Enhancing the Secondary Prevention of Coronary Artery Disease
People with coronary artery disease can reduce their chance of having a heart attack by making healthy lifestyle choices (diet, exercise, quitting smoking,etc.). There are also many medications that have been proven to reduce the risk of heart attacks and may even help people live longer. This study will look at different ways of improving the use of these beneficial medications to enhance the quality of care for people with this condition.
Ischemic Heart Disease
Behavioral: Evidence summaries endorsed by local opinion leaders
|Study Design:||Allocation: Randomized
Intervention Model: Parallel Assignment
Primary Purpose: Prevention
|Official Title:||Enhancing the Use of Secondary Prevention Strategies in Patients With Coronary Artery Disease (The ESP-CAD Study)|
- Composite measure representing improvement in cholesterol-related secondary prevention consisting of (1) provision of a statin sample (2) provision of a statin prescription or (3) dosage increase of a statin within the first 6 months post-angiogram.
- Provision of other proven efficacious medications for coronary artery disease by 6 months including ACE inhibitors, beta-blockers and antiplatelet agents.
- Changes in the provision of other lipid lowering medications.
- Smoking rates - receipt of smoking cessation advice/nicotine replacement products/bupropion.
- Repeat fasting lipid panel within 6 months post-angiogram.
- Proportion of patients achieving target LDL-C of 2.0mmol/l or less.
- Clinical events including myocardial infarction, stroke, admissions for coronary artery disease, total hospitalizations and mortality.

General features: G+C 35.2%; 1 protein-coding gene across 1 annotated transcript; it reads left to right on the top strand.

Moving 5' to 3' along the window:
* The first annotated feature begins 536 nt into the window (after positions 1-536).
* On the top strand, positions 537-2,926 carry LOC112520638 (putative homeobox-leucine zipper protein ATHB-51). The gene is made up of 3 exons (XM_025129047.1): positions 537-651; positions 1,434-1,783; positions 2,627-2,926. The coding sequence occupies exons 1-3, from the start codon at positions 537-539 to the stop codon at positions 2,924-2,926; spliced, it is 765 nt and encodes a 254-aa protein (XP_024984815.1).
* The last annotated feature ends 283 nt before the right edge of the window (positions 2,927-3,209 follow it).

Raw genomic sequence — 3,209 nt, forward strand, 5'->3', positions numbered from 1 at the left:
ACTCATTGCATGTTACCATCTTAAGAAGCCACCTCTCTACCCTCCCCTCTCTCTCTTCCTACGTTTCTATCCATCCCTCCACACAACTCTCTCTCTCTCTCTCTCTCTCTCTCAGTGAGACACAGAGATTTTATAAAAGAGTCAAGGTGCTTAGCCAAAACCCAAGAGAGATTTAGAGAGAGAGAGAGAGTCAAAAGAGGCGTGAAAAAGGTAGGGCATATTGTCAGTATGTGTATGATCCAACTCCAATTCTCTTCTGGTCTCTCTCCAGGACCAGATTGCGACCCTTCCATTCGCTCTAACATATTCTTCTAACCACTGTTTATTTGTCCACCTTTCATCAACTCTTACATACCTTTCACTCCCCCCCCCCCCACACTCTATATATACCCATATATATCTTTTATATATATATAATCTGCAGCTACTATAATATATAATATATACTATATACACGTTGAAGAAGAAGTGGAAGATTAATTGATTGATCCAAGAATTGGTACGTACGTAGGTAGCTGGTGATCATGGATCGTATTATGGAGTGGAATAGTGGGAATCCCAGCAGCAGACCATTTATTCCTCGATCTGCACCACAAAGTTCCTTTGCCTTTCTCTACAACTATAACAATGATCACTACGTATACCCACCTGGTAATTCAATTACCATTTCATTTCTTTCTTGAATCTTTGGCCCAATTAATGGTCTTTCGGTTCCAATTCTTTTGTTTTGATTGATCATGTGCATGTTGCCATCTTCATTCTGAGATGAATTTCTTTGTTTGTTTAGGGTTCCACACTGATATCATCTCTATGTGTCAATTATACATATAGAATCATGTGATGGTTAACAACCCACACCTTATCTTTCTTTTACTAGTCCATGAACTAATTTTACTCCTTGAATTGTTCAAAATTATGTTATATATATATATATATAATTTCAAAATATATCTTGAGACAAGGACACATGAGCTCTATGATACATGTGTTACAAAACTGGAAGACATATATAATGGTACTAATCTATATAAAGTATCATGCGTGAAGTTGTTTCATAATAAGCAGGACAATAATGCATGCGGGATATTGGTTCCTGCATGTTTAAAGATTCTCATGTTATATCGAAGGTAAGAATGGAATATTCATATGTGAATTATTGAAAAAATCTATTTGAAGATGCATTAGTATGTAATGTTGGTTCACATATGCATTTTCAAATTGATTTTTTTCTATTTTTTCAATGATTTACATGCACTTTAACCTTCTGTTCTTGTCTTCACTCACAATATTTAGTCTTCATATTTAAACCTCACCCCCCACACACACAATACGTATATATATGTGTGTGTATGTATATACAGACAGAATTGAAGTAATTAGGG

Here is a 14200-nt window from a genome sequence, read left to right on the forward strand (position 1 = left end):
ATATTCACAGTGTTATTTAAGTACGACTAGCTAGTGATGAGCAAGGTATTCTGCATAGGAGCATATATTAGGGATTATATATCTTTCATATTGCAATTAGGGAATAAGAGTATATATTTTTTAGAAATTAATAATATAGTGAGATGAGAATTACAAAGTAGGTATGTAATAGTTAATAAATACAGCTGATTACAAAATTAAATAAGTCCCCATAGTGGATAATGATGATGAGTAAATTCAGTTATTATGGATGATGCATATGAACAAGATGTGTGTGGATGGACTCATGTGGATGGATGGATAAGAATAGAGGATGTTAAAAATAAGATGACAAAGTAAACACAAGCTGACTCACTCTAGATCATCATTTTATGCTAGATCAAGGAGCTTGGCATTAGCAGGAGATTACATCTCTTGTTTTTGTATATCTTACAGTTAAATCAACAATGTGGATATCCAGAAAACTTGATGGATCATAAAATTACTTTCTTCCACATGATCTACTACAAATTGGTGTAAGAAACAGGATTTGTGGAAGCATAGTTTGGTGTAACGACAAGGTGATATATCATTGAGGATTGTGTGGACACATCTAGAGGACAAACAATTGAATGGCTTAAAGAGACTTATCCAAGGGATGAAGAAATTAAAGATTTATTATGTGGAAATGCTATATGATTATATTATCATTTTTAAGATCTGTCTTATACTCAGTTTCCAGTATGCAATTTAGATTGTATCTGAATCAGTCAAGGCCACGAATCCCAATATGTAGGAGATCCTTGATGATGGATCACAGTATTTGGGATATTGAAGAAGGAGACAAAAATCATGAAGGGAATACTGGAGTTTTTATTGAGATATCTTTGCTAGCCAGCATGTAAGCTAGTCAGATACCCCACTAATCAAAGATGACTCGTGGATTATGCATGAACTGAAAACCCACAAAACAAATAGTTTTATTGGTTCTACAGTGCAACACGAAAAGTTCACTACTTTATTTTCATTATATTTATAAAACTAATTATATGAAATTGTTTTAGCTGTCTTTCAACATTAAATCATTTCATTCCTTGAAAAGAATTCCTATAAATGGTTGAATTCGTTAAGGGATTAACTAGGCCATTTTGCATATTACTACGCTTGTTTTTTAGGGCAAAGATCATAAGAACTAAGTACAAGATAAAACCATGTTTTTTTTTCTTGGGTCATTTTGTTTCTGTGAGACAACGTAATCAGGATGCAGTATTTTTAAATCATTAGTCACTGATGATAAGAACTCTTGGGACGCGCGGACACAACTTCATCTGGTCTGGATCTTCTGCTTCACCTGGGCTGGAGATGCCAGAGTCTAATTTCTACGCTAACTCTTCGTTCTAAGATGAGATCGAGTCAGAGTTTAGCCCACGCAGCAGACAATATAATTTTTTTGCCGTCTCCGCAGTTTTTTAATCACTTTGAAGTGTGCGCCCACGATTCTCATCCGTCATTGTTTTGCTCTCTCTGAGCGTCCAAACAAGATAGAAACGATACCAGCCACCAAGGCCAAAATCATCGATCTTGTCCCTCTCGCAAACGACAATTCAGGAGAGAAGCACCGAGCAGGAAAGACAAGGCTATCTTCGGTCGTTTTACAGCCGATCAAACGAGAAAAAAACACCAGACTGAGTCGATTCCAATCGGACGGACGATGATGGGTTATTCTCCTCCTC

|Study Start Date:||March 2005|
|Study Completion Date:||July 2015|
|Primary Completion Date:||August 2011 (Final data collection date for primary outcome measure)|
BACKGROUND: Despite the abundant evidence base for secondary prevention, practice audits consistently demonstrate substantial "care gaps" between this evidence and clinical reality such that many patients with Coronary Artery Disease (CAD) are not offered all possible therapies for the prevention of myocardial infarction or death. For example, even after an acute myocardial infarction, almost one fifth of patients continue to smoke; over half with hypertension or hyperlipidemia have poorly controlled pressure or lipid levels; and proven therapies such as statins, ACE inhibitors, beta-blockers and antiplatelet agents are under-prescribed.
Multiple barriers are often responsible for the lack of implementation of proven efficacious therapies and traditional means of educating practitioners (journal articles, CME, conferences, etc) are usually ineffective in altering practice. Clearly novel interventions to improve the quality of prescribing are needed. Local opinion leaders are trusted by their peers to evaluate medical innovations and thus influence practice patterns within their community. Few controlled studies, however, have evaluated their effect on changing prescribing practices for common conditions such as CAD.
HYPOTHESIS: This trial will test 2 quality improvement interventions. The principle hypothesis is: does a one-page evidence summary endorsed by local opinion leaders increase the provision of secondary prevention therapies in patients with CAD compared to usual care? The secondary hypotheses are: does the same intervention but without local opinion leader endorsement improve the provision of secondary prevention strategies in patients with CAD compared to usual care? Does local opinion leader endorsement increase the effectiveness of the quality improvement intervention?
Please refer to this study by its ClinicalTrials.gov identifier: NCT00175240
|University of Alberta Hospital; Royal Alexandra Hospital, Foothills Medical Centre (Calgary)|
|Edmonton, Alberta, Canada, T6G 2B7|
|Principal Investigator:||Finlay McAlister, MD,MSc||University of Alberta|